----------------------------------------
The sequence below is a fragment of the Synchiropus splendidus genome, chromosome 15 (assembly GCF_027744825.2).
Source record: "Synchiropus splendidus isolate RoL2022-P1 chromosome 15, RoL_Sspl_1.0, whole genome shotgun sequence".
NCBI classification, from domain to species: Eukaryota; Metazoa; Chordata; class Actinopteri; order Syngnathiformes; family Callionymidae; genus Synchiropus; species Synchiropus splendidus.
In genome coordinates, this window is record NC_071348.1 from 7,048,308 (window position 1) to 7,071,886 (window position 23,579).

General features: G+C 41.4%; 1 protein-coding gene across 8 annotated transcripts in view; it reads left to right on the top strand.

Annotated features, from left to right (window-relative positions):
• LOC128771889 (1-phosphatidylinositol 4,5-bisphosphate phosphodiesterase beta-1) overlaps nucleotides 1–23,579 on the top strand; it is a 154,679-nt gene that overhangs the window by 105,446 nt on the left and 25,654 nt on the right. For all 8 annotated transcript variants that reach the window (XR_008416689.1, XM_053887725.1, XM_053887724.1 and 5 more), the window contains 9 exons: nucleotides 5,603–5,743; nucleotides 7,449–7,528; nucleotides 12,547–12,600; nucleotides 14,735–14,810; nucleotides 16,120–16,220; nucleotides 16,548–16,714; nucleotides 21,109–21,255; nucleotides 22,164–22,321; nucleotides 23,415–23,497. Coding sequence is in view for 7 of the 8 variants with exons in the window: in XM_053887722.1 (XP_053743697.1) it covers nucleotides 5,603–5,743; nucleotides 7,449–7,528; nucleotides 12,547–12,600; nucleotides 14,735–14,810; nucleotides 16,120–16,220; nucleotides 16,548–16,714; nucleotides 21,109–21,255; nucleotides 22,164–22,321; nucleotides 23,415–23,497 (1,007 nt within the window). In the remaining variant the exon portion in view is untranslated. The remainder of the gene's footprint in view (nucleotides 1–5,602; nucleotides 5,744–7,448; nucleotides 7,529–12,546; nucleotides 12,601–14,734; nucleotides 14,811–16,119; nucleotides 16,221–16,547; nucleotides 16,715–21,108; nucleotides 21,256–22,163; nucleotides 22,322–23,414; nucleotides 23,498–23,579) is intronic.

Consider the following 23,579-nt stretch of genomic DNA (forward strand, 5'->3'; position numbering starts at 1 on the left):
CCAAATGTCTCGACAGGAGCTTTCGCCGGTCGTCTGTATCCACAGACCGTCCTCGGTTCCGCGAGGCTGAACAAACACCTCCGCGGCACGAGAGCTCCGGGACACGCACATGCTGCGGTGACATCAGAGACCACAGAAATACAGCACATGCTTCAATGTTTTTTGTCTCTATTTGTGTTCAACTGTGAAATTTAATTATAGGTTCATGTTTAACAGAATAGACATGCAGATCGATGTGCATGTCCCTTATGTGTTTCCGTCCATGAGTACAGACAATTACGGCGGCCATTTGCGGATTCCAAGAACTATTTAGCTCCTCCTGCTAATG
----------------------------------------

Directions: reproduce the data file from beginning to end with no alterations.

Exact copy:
The sequence below is a fragment of the Synchiropus splendidus genome, chromosome 15 (assembly GCF_027744825.2).
Source record: "Synchiropus splendidus isolate RoL2022-P1 chromosome 15, RoL_Sspl_1.0, whole genome shotgun sequence".
NCBI classification, from domain to species: Eukaryota; Metazoa; Chordata; class Actinopteri; order Syngnathiformes; family Callionymidae; genus Synchiropus; species Synchiropus splendidus.
In genome coordinates, this window is record NC_071348.1 from 7,048,308 (window position 1) to 7,071,886 (window position 23,579).

General features: G+C 41.4%; 1 protein-coding gene across 8 annotated transcripts in view; it reads left to right on the top strand.

Annotated features, from left to right (window-relative positions):
• LOC128771889 (1-phosphatidylinositol 4,5-bisphosphate phosphodiesterase beta-1) overlaps nucleotides 1–23,579 on the top strand; it is a 154,679-nt gene that overhangs the window by 105,446 nt on the left and 25,654 nt on the right. For all 8 annotated transcript variants that reach the window (XR_008416689.1, XM_053887725.1, XM_053887724.1 and 5 more), the window contains 9 exons: nucleotides 5,603–5,743; nucleotides 7,449–7,528; nucleotides 12,547–12,600; nucleotides 14,735–14,810; nucleotides 16,120–16,220; nucleotides 16,548–16,714; nucleotides 21,109–21,255; nucleotides 22,164–22,321; nucleotides 23,415–23,497. Coding sequence is in view for 7 of the 8 variants with exons in the window: in XM_053887722.1 (XP_053743697.1) it covers nucleotides 5,603–5,743; nucleotides 7,449–7,528; nucleotides 12,547–12,600; nucleotides 14,735–14,810; nucleotides 16,120–16,220; nucleotides 16,548–16,714; nucleotides 21,109–21,255; nucleotides 22,164–22,321; nucleotides 23,415–23,497 (1,007 nt within the window). In the remaining variant the exon portion in view is untranslated. The remainder of the gene's footprint in view (nucleotides 1–5,602; nucleotides 5,744–7,448; nucleotides 7,529–12,546; nucleotides 12,601–14,734; nucleotides 14,811–16,119; nucleotides 16,221–16,547; nucleotides 16,715–21,108; nucleotides 21,256–22,163; nucleotides 22,322–23,414; nucleotides 23,498–23,579) is intronic.

Consider the following 23,579-nt stretch of genomic DNA (forward strand, 5'->3'; position numbering starts at 1 on the left):
CCAAATGTCTCGACAGGAGCTTTCGCCGGTCGTCTGTATCCACAGACCGTCCTCGGTTCCGCGAGGCTGAACAAACACCTCCGCGGCACGAGAGCTCCGGGACACGCACATGCTGCGGTGACATCAGAGACCACAGAAATACAGCACATGCTTCAATGTTTTTTGTCTCTATTTGTGTTCAACTGTGAAATTTAATTATAGGTTCATGTTTAACAGAATAGACATGCAGATCGATGTGCATGTCCCTTATGTGTTTCCGTCCATGAGTACAGACAATTACGGCGGCCATTTGCGGATTCCAAGAACTATTTAGCTCCTCCTGCTAATG